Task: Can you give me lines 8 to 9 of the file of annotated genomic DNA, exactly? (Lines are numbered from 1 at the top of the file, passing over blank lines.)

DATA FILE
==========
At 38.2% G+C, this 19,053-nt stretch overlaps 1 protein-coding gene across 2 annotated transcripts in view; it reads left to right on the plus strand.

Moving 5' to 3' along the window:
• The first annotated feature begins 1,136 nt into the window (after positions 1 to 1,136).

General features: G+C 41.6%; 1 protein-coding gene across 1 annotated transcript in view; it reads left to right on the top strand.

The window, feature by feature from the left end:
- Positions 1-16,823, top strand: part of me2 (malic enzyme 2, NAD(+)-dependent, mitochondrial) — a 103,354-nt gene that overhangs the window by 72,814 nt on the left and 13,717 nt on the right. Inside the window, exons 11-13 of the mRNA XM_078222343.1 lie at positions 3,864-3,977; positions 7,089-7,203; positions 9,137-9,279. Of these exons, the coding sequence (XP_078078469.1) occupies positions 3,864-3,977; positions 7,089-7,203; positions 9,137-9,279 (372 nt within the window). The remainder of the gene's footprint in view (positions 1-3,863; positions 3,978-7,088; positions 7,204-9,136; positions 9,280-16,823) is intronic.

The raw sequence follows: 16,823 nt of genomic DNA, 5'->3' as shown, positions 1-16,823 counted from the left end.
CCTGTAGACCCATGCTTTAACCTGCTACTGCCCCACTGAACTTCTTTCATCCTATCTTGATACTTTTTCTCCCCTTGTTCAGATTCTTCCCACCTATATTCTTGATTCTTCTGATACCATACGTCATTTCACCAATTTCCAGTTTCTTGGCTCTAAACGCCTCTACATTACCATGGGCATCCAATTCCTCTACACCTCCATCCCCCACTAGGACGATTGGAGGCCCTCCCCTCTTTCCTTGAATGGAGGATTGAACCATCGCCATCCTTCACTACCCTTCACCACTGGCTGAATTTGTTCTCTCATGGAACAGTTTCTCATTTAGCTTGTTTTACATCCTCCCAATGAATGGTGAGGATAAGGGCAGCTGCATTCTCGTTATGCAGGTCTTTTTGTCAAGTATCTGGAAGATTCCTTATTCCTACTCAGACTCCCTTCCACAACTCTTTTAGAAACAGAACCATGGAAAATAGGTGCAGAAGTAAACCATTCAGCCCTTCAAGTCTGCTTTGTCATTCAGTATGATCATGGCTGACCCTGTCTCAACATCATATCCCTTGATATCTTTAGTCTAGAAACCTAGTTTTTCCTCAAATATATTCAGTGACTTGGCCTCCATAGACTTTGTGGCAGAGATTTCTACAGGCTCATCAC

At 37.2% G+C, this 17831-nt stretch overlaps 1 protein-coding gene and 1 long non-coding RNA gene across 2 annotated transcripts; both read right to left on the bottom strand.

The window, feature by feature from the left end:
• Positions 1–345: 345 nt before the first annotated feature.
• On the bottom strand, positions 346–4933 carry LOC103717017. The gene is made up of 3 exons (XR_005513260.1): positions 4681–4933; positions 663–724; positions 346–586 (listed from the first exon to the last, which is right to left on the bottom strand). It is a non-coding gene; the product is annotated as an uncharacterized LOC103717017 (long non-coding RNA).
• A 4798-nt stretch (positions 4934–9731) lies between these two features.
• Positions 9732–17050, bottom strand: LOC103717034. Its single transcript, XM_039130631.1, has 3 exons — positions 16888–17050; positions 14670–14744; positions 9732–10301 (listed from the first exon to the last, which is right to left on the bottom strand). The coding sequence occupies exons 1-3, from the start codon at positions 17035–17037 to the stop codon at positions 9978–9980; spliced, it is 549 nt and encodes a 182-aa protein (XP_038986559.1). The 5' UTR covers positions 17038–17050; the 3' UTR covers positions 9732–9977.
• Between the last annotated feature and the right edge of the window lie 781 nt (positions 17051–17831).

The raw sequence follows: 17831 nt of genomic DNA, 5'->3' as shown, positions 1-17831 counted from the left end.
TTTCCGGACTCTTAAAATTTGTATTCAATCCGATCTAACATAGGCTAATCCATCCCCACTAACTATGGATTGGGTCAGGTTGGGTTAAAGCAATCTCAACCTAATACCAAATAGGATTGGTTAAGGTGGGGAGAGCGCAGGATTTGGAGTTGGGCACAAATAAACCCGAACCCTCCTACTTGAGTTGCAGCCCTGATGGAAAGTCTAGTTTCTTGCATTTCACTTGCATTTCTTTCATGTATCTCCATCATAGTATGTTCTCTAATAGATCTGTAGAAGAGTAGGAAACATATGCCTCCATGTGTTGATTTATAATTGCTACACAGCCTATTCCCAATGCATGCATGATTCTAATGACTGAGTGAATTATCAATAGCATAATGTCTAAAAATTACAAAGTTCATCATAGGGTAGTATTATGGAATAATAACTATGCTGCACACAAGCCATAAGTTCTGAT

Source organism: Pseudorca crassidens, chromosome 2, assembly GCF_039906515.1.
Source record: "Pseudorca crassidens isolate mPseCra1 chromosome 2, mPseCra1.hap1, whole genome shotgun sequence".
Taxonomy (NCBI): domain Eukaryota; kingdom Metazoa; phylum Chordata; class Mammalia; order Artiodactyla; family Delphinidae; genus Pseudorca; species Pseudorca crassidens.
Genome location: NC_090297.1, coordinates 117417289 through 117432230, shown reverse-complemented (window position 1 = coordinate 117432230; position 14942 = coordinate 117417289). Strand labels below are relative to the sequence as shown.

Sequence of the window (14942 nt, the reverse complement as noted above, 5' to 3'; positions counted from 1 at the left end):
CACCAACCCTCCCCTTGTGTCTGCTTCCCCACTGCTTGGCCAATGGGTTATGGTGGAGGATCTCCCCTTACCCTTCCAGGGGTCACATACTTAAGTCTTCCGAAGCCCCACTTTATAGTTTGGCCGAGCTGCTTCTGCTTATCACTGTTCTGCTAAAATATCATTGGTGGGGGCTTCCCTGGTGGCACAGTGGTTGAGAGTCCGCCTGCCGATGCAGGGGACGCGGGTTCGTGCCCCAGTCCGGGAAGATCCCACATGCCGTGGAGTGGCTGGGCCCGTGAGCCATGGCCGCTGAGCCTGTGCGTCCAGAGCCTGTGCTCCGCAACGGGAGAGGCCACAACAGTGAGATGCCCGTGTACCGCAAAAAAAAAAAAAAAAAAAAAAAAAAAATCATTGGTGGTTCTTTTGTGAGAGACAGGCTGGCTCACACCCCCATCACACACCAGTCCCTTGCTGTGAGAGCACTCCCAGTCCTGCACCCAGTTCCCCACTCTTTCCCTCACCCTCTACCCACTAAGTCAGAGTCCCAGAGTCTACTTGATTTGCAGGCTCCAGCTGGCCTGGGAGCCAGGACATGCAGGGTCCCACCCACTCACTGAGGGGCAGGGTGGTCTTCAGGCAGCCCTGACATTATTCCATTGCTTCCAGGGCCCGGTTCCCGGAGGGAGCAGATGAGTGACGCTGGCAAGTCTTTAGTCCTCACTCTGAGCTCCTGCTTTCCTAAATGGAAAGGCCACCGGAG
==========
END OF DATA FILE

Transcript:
CCTGTAGACCCATGCTTTAACCTGCTACTGCCCCACTGAACTTCTTTCATCCTATCTTGATACTTTTTCTCCCCTTGTTCAGATTCTTCCCACCTATATTCTTGATTCTTCTGATACCATACGTCATTTCACCAATTTCCAGTTTCTTGGCTCTAAACGCCTCTACATTACCATGGGCATCCAATTCCTCTACACCTCCATCCCCCACTAGGACGATTGGAGGCCCTCCCCTCTTTCCTTGAATGGAGGATTGAACCATCGCCATCCTTCACTACCCTTCACCACTGGCTGAATTTGTTCTCTCATGGAACAGTTTCTCATTTAGCTTGTTTTACATCCTCCCAATGAATGGTGAGGATAAGGGCAGCTGCATTCTCGTTATGCAGGTCTTTTTGTCAAGTATCTGGAAGATTCCTTATTCCTACTCAGACTCCCTTCCACAACTCTTTTAGAAACAGAACCATGGAAAATAGGTGCAGAAGTAAACCATTCAGCCCTTCAAGTCTGCTTTGTCATTCAGTATGATCATGGCTGACCCTGTCTCAACATCATATCCCTTGATATCTTTAGTCTAGAAACCTAGTTTTTCCTCAAATATATTCAGTGACTTGGCCTCCATAGACTTTGTGGCAGAGATTTCTACAGGCTCATCAC

At 37.2% G+C, this 17831-nt stretch overlaps 1 protein-coding gene and 1 long non-coding RNA gene across 2 annotated transcripts; both read right to left on the bottom strand.